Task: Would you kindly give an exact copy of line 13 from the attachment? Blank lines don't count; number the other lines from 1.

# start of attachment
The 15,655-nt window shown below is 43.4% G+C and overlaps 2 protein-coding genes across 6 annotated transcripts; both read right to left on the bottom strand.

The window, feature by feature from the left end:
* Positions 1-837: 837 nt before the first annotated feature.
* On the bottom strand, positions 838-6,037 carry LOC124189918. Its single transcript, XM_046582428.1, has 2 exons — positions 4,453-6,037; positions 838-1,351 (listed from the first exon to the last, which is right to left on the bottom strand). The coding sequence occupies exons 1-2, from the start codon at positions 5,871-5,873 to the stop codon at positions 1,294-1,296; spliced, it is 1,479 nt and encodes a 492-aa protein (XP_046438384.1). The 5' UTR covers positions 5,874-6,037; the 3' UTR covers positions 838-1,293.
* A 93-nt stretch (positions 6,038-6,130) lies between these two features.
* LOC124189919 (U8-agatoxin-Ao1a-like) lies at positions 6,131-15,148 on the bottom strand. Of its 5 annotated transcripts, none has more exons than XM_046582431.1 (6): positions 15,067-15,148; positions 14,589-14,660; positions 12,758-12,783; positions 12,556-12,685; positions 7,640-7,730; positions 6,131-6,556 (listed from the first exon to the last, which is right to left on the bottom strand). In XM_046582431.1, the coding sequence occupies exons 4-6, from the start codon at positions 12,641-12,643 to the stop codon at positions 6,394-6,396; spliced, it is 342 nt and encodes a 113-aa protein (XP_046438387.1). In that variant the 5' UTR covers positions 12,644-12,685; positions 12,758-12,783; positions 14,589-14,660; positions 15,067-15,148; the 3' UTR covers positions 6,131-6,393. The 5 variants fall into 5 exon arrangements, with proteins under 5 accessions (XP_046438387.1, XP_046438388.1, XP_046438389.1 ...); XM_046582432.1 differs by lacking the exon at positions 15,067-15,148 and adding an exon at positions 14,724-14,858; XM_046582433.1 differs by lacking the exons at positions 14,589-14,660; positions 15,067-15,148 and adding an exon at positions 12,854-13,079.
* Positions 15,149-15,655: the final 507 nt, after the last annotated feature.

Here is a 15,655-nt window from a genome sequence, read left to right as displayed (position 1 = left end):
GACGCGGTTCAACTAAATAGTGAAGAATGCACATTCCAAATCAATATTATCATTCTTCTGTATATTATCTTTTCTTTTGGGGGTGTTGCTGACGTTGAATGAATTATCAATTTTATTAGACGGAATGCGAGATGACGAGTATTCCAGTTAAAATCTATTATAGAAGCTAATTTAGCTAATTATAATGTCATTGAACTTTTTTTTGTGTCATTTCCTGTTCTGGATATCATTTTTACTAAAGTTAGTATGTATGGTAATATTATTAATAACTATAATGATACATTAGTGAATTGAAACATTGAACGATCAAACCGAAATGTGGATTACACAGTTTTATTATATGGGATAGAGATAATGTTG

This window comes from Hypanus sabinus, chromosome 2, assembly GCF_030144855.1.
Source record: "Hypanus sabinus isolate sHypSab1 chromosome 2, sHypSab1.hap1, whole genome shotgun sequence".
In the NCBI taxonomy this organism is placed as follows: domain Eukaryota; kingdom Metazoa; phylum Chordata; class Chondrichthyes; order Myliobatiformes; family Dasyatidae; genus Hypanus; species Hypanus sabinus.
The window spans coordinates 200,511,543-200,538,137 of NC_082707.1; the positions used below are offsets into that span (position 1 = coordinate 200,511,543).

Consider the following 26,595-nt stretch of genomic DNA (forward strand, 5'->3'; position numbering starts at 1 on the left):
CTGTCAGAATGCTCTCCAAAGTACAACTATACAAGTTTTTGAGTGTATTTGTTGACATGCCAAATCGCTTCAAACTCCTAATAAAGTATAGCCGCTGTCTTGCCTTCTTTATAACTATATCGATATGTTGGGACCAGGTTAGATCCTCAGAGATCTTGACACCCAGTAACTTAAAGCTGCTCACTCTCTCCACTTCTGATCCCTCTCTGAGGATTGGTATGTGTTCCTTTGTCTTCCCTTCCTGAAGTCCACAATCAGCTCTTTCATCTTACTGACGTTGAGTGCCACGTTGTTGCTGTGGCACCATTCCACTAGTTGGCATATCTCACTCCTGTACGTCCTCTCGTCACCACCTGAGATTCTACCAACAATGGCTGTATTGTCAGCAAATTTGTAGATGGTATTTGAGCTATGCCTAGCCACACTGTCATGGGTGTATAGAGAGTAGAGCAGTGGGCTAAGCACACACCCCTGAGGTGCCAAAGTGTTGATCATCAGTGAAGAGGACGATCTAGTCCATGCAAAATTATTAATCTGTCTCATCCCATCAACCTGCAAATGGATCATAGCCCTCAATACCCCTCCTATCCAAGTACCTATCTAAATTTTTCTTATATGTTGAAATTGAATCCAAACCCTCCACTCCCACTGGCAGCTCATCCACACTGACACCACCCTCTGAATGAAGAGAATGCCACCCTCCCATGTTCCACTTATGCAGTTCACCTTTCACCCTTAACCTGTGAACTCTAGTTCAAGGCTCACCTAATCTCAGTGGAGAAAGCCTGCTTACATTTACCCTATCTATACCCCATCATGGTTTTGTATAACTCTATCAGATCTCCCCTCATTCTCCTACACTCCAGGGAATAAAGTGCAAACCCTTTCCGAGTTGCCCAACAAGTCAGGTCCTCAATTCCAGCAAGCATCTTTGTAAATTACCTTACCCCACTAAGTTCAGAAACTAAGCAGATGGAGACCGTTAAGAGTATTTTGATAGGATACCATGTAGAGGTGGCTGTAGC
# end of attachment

The window spans coordinates 200,511,543-200,538,137 of NC_082707.1; the positions used below are offsets into that span (position 1 = coordinate 200,511,543).